INSPIRATIONAL Where There’s A Will (WTAW) co-founder Pauline Carrigan has an excellent opportunity to highlight the organisation’s good work at the Hunter Research Foundation (HRF) Centre’s economic breakfast this week.
Mental health challenges and wellbeing programs will be explored at the HRF’s special function, between 7am and 9am, at the Muswellbrook RSL Club on Wednesday, March 14.
Mrs Carrigan, who launched WTAW with husband Hilton two years ago, is joining HRF Centre lead economist Dr Anthea Bill, Family Action Centre director Professor Alan Hayes and MATES in Mining CEO Andrew McMahon as the event’s guest speakers.
Any decline in job security and rises in unemployment can have a negative impact on the sense of wellbeing among the region’s residents.
Lower levels of wellbeing were found among Upper Hunter residents compared to Hunter locals, according to research by the HRF Centre.
That suggests that those in the Upper Hunter are more likely to be experiencing stress, depression, or mental illness.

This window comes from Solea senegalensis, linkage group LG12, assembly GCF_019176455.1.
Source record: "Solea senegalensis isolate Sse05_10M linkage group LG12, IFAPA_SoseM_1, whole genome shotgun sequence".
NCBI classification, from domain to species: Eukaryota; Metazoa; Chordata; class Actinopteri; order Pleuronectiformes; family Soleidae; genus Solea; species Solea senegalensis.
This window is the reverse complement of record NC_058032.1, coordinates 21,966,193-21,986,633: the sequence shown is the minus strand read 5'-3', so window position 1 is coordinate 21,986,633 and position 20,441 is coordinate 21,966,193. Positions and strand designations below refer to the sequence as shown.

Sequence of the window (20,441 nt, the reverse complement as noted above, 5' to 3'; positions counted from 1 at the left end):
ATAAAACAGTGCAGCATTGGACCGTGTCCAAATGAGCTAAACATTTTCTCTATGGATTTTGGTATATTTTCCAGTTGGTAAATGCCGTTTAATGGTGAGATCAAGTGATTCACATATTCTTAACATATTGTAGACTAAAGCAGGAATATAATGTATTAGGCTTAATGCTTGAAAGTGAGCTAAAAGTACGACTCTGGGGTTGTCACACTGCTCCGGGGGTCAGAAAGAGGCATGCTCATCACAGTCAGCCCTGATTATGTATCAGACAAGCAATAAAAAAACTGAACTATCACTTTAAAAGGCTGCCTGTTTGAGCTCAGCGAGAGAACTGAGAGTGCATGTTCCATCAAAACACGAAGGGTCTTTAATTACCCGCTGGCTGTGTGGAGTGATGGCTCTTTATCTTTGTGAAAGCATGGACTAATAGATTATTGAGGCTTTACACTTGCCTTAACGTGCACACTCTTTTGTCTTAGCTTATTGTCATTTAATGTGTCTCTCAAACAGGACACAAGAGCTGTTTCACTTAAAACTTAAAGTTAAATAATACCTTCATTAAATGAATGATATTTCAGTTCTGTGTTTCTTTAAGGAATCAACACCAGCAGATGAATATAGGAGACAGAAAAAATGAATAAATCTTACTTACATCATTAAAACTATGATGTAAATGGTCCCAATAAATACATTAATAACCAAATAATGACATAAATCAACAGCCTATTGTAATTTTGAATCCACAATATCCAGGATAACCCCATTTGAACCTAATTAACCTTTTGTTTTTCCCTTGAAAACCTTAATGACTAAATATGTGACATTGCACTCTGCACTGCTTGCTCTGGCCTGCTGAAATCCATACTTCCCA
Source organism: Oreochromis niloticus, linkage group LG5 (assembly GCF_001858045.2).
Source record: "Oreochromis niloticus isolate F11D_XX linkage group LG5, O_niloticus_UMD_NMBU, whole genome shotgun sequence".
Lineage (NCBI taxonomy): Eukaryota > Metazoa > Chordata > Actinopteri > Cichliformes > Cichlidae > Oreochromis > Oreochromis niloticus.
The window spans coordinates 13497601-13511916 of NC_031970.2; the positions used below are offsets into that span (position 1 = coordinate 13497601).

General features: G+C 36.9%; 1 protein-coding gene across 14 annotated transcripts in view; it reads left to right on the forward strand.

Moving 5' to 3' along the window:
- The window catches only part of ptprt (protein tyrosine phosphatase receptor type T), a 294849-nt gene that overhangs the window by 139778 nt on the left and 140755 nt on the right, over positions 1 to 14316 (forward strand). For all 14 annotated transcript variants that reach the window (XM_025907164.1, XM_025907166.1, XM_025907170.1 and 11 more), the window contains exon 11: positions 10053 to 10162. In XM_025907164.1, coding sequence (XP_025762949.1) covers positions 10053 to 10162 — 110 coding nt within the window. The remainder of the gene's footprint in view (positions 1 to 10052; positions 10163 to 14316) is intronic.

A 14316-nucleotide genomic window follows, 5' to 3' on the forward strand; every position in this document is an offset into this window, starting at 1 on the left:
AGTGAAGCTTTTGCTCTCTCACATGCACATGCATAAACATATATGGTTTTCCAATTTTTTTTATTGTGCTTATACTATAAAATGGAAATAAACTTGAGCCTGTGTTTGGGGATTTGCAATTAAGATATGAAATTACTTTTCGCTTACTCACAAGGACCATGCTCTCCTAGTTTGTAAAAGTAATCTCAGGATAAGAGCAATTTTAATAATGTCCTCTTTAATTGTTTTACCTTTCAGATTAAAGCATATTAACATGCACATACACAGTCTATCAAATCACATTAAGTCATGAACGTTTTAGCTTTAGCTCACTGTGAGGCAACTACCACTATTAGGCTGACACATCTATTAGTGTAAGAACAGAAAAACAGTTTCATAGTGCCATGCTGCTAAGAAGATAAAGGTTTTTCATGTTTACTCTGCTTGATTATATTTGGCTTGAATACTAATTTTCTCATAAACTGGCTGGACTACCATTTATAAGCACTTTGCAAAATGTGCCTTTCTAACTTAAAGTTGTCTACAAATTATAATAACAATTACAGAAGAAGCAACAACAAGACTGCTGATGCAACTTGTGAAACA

Between 20 and 30 per cent of the workforce are estimated to suffer from a serious mental health problem at some point during their working life.
A total of 15,000 workers annually commit suicide or engage in non-fatal suicide behaviours in Australia, according to research by Central Queensland University.
Suicide is a major cause of death among Australians of working age.
Mine workers, small business owners, and farmers during extended drought are especially susceptible to mental health stressors.
And, these health and wellbeing issues will be discussed by the expert panel at the HRF Centre’s coming Upper Hunter economic breakfast.